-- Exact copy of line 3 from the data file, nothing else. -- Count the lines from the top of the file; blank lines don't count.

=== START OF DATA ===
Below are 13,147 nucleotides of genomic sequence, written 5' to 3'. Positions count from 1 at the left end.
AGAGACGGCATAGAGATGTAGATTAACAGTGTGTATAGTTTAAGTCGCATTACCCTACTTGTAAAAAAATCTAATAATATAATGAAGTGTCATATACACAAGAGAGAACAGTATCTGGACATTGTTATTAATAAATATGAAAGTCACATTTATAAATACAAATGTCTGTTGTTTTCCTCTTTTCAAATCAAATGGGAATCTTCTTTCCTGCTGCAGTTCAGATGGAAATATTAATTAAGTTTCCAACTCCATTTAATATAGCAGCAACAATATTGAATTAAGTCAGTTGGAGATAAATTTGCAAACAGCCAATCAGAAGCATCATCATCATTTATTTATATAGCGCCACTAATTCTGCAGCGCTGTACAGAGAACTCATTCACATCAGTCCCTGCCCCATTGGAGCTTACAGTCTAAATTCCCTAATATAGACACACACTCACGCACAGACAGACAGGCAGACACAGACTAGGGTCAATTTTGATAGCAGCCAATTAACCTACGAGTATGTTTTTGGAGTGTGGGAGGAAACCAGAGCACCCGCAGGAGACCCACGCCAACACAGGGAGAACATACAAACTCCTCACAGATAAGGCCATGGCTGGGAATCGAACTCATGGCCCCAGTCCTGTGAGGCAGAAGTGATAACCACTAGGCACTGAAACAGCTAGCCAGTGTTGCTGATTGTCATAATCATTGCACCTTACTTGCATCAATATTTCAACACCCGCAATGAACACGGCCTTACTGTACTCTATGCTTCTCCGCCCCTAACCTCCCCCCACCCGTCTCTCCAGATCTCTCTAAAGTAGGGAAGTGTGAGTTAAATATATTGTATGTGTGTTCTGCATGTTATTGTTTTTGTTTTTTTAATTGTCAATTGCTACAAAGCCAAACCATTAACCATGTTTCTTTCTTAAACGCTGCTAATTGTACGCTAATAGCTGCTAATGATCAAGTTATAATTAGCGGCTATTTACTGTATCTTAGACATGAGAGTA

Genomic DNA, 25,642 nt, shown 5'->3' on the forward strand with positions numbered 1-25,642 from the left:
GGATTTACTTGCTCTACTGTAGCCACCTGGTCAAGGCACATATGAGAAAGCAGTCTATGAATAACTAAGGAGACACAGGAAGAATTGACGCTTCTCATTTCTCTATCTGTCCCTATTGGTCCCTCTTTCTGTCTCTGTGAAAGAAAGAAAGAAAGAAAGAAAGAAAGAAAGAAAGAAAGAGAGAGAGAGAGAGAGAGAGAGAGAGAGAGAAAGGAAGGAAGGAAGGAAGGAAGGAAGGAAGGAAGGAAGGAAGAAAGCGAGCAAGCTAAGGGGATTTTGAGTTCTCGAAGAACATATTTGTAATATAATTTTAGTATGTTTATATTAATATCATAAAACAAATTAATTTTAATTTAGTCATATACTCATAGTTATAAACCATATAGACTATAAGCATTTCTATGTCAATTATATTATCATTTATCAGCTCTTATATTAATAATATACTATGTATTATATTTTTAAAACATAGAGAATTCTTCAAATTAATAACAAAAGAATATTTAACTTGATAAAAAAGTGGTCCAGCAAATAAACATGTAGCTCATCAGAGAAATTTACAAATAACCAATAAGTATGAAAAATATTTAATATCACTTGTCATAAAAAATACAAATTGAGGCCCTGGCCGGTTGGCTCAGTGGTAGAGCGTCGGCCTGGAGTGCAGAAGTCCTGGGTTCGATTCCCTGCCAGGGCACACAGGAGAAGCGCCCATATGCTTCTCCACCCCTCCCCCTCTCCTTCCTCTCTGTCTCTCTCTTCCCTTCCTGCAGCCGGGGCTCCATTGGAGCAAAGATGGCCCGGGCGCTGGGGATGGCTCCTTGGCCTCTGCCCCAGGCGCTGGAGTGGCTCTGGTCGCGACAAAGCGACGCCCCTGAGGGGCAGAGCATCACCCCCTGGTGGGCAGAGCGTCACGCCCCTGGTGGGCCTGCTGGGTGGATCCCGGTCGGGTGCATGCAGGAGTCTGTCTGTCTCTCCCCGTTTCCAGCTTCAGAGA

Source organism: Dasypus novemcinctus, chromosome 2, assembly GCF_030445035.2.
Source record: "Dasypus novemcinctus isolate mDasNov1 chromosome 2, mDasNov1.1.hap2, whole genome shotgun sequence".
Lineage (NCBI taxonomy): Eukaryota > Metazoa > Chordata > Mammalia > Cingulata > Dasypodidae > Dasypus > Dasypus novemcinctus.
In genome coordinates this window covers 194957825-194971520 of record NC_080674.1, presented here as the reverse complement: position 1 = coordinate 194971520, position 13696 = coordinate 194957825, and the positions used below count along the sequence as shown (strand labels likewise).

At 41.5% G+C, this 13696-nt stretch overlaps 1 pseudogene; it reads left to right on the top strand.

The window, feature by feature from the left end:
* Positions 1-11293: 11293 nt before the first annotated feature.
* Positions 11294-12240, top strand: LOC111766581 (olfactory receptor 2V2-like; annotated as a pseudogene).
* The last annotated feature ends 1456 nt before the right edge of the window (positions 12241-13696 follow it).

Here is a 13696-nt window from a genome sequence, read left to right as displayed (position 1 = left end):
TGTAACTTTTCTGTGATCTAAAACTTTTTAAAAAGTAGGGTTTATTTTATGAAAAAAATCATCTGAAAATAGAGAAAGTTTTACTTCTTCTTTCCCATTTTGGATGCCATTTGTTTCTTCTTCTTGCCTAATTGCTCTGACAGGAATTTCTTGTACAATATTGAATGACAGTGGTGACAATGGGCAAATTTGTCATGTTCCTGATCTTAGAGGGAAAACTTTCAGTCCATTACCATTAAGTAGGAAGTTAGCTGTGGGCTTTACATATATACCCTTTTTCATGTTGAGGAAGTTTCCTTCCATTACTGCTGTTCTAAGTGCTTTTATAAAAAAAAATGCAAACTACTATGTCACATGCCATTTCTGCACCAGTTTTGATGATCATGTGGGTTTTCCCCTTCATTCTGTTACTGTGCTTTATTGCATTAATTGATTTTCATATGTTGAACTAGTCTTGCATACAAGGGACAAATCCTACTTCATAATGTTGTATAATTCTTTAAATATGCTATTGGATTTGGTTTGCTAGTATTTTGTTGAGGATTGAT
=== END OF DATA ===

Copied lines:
Genomic DNA, 25,642 nt, shown 5'->3' on the forward strand with positions numbered 1-25,642 from the left: